No matter whether vehicles have an internal combustion engine or a battery, they need to move. That’s where Delphi Technologies comes in.
Mary Gustanski ‘85 has taken on the role of Chief Technology Officer for the new company when Delphi Automotive became two separate entities: Aptiv PLC and Delphi Technologies PLC. The companies went public in December.
“As long as vehicles need to move, there’s a need for Delphi Technologies,” Gustanski said.
The split means the Powertrain Systems has to stand on its own as a public company, she said. Gustanski’s role is to ensure the flawless execution of global engineering and to share Delphi Technologies work product value propositions for propulsion systems. Delphi is more than a company that builds parts for internal combustion engines, she said. The industry is moving toward hybrid, fully-electric, connected and autonomous vehicles, a transition that will take years because of infrastructure and customer expectations.
Projections show by 2025, 95 percent of vehicles sold will have an internal combustion engine, Gustanski said. Many of those vehicles will be hybrids. Delphi Technologies is known for system integration abilities, or mixing and matching options to give customers what they want.
The transition period includes cost of electric vehicles, the availability of charging stations at stores and businesses and customers getting comfortable with electric vehicles. Regulatory standards also are changing, and original equipment manufacturers need to add more electrification options to meet the targets.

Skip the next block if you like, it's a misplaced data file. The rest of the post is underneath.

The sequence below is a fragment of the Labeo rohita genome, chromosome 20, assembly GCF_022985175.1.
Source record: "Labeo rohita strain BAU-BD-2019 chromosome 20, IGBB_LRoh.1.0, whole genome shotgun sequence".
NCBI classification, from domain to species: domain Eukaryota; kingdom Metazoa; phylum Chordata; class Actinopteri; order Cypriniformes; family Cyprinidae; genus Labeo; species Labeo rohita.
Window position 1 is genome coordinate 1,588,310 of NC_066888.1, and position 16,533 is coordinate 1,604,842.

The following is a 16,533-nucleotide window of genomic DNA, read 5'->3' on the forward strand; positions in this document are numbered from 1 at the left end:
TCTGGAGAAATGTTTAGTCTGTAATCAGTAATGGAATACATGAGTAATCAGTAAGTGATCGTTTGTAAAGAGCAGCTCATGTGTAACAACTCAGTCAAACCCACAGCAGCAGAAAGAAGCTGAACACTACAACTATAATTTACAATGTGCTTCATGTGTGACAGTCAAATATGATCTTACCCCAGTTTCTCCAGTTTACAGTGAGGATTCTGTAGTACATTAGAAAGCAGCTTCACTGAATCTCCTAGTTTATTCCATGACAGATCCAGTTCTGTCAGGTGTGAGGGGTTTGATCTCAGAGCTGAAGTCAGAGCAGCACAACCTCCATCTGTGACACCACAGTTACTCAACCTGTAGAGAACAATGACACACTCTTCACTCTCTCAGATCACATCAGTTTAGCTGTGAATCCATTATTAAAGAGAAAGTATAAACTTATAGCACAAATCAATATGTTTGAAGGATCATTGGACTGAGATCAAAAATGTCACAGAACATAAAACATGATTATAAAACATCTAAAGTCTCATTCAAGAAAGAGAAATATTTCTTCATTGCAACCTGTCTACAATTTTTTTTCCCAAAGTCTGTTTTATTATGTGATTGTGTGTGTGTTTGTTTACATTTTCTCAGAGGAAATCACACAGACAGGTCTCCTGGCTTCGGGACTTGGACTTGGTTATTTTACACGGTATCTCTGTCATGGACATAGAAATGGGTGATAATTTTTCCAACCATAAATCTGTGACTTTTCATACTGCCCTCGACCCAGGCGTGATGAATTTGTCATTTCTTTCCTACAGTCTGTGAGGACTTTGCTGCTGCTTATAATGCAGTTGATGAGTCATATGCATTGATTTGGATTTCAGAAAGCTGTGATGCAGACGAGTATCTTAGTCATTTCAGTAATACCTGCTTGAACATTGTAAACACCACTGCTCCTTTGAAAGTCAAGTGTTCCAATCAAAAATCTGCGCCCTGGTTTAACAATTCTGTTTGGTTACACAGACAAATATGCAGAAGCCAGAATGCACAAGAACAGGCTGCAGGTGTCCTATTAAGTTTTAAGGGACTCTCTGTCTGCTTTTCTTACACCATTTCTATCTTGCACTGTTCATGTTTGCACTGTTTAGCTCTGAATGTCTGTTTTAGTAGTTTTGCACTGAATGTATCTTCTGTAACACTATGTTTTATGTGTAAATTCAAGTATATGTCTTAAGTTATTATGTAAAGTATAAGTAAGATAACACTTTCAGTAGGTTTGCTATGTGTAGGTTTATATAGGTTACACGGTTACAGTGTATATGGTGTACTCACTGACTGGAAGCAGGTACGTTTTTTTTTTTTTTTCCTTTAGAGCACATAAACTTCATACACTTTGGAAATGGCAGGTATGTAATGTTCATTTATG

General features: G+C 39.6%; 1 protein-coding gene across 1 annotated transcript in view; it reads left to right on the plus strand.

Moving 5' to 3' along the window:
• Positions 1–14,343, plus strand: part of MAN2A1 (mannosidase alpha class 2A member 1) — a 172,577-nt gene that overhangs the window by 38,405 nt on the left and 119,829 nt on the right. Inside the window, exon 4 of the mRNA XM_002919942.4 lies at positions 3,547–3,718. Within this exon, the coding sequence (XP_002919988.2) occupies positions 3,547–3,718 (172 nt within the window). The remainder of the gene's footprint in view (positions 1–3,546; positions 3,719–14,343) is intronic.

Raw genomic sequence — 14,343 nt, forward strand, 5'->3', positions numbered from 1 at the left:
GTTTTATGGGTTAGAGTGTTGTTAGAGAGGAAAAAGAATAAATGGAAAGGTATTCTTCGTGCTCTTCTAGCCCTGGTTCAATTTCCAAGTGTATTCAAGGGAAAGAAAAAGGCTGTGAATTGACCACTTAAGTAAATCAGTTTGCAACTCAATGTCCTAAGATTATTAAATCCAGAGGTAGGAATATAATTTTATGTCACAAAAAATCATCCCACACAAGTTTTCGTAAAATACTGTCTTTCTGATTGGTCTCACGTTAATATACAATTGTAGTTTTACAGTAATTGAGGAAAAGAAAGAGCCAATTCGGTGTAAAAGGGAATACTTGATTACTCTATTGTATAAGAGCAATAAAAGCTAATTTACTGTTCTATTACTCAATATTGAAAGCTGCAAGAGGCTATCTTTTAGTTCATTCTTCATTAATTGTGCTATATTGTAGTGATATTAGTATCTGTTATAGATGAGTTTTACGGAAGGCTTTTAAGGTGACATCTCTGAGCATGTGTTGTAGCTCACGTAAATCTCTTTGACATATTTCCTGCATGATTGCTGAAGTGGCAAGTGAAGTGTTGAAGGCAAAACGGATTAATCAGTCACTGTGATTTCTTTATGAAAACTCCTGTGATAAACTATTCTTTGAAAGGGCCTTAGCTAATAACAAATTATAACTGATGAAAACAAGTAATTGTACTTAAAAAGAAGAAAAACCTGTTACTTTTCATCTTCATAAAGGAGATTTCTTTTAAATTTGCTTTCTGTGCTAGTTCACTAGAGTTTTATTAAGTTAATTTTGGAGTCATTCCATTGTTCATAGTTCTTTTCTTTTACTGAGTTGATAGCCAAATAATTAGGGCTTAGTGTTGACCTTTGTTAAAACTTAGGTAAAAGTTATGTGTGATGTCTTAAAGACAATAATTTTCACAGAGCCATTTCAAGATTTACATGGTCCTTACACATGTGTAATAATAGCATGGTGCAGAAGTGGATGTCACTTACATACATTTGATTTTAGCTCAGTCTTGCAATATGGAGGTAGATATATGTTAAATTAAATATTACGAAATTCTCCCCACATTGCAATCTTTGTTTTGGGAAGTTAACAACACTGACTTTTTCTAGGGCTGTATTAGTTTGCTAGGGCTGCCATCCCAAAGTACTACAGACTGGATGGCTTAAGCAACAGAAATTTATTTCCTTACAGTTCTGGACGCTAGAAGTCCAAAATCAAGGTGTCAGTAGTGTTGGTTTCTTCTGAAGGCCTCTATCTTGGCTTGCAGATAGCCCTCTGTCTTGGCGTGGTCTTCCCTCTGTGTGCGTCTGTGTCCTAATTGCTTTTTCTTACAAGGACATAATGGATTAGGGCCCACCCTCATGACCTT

“Regardless of how fast and if we end up with autonomous vehicles, we still need to move them. We still need advanced propulsion technology,” Gustanski said.
Gustanski was ranked 42nd MotorTrend Magazine’s 2018 Power List. “An engineer by education and trade, Gustanski oversees the mammoth supplier’s 20,000-strong team working on active-safety, autonomous, and self-driving technology,” MotorTrend noted.
“That’s wonderful,” she said of the ranking. “More importantly, it really says there’s a recognition for how important the needs for future propulsion are.”
It’s also an acceptance of female leaders in the industry, she said.
Gustanski came to Kettering because it’s a hands-on institute with on-the-job training through the co-op.
“For me, it was an opportunity to figure out what I was going to do with my degree,” she said. “The curriculum was well-suited to teach students how to apply facts with labs and hands-on techniques during school.”
She earned a Mechanical Engineering degree with an Electrical Engineering minor. The degree enabled her to grow in the ever-changing auto industry. Kettering also introduced Gustanski to Greek Life, where she learned about leadership as the president of her sorority and balancing school work with extracurriculars.
Gustanski encourages students to take extra classes to augment their degree.
“You can never get too much education,” she said. “You will reach into that tool chest for your entire career.”
She also advises them to take every opportunity presented to them. If someone asks students to join a project, take it. The effect is cumulative.
“Every one of those ends up being one more step in pyramid of who you will become,” Gustanski said.
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